You may have noticed that I have a tendency to like previous primers published by Autodesk Maya Press. They have a way of taking the apparently mundane problems of the 3D geek and put them into a perspective which most people can follow. In addition, they add special insights that can benefit industry pros as well as newcomers.
Lee Lanier’s Maya Professional Tips and Techniques is no different. This deceivingly thin volume is primarily written by Colorado-based artist Lanier, who has been around the block a few times, and has been doing this since Maya was but a twinkle in the eyes of Alias developers. He’s helped out a slew of special contributing artists who focus on specific problems that you run into, not only in Maya, but in most 3D programs.
Broken up into ten chapters, 10 primer covers a broad selection of topics: Scripting, Modeling, Rigging, Animation, Dynamics, Texturing, Lighting, Rendering and finally, Demo Reels and Project Work Flow. The first chapter is on MEL scripting, which wouldn’t have been the topic I would have chosen to lead off with, but I’m not the editor, and, after all, this is billed as ‘Professional’ tips and techniques. We can probably go with the assumption that the reader knows at least a little MEL scripting. Each chapter is clear in its direction for going through the exercises, but what I like most is that it does a good job of explaining ‘why’ you are doing it. So many tutorials and manuals focus on the ‘what’ to do, and never on the ‘whys.’ This leaves a lot to be desired when you try and recreate what you did in a real situation, and you don’t have exactly six isoparms to choose on the model.
The chapters range from intermediate techniques to advanced methods like using floating-point images in rendering and lighting, normal maps and rendering out multiple passes for compositing. In order to better incorporate these techniques, Lanier isn’t afraid to bring in third-party software like Photoshop, HDRShop, After Effects and ZBrush which is a smart move because Maya just can’t do everything on its own, nor should it be expected to.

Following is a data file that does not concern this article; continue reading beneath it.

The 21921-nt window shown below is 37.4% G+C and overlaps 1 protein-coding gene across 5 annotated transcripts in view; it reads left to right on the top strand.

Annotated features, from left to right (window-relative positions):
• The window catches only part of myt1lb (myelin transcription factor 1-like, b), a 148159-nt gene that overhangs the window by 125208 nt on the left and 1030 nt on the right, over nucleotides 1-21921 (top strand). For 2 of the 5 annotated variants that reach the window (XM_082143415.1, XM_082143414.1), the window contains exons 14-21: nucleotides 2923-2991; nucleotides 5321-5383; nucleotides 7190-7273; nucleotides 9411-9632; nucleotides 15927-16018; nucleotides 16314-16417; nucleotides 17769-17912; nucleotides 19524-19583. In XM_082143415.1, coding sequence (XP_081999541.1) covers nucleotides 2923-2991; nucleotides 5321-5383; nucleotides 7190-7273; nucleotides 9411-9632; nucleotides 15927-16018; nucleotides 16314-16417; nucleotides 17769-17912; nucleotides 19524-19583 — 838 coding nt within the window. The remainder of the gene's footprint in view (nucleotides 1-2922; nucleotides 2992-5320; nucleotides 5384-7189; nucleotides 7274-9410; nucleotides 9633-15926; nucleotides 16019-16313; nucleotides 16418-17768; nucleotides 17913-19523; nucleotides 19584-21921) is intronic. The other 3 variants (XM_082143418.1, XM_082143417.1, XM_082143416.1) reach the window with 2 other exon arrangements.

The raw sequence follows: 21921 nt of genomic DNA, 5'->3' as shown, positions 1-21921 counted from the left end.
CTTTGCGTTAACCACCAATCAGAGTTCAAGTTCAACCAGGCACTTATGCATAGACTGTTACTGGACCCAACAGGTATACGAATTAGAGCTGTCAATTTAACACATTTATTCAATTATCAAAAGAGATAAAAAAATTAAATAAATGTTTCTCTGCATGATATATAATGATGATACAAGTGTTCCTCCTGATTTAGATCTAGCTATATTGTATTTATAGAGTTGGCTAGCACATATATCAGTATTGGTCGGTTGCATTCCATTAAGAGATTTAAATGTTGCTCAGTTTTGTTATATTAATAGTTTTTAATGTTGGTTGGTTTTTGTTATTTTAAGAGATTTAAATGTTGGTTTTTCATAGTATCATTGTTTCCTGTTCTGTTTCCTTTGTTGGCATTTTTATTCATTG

Most of the chapters are on artistic techniques that are absolutely essential to be a well-rounded artist’and, frankly, a lot of them can be found in other books or online. However, Lanier has provided a whole chapter on tips about creating a demo reel and working in a production workflow. Most artists looking through this will already have a demo reel (and a job for that matter), but there is no harm in making it better, and for beginners’they should read all the excellent suggestions listed. He even goes through techniques on calibrating your monitors so that what you see is what everyone else will see. Also, within this final chapter are methods of setting up a render farm, networking, setting up shared texture directories, estimating render times and drive space requirements, and a whole slew of pointers for working in a production pipeline. If a lot of CG houses would take the time to read this material, the world would be a better place!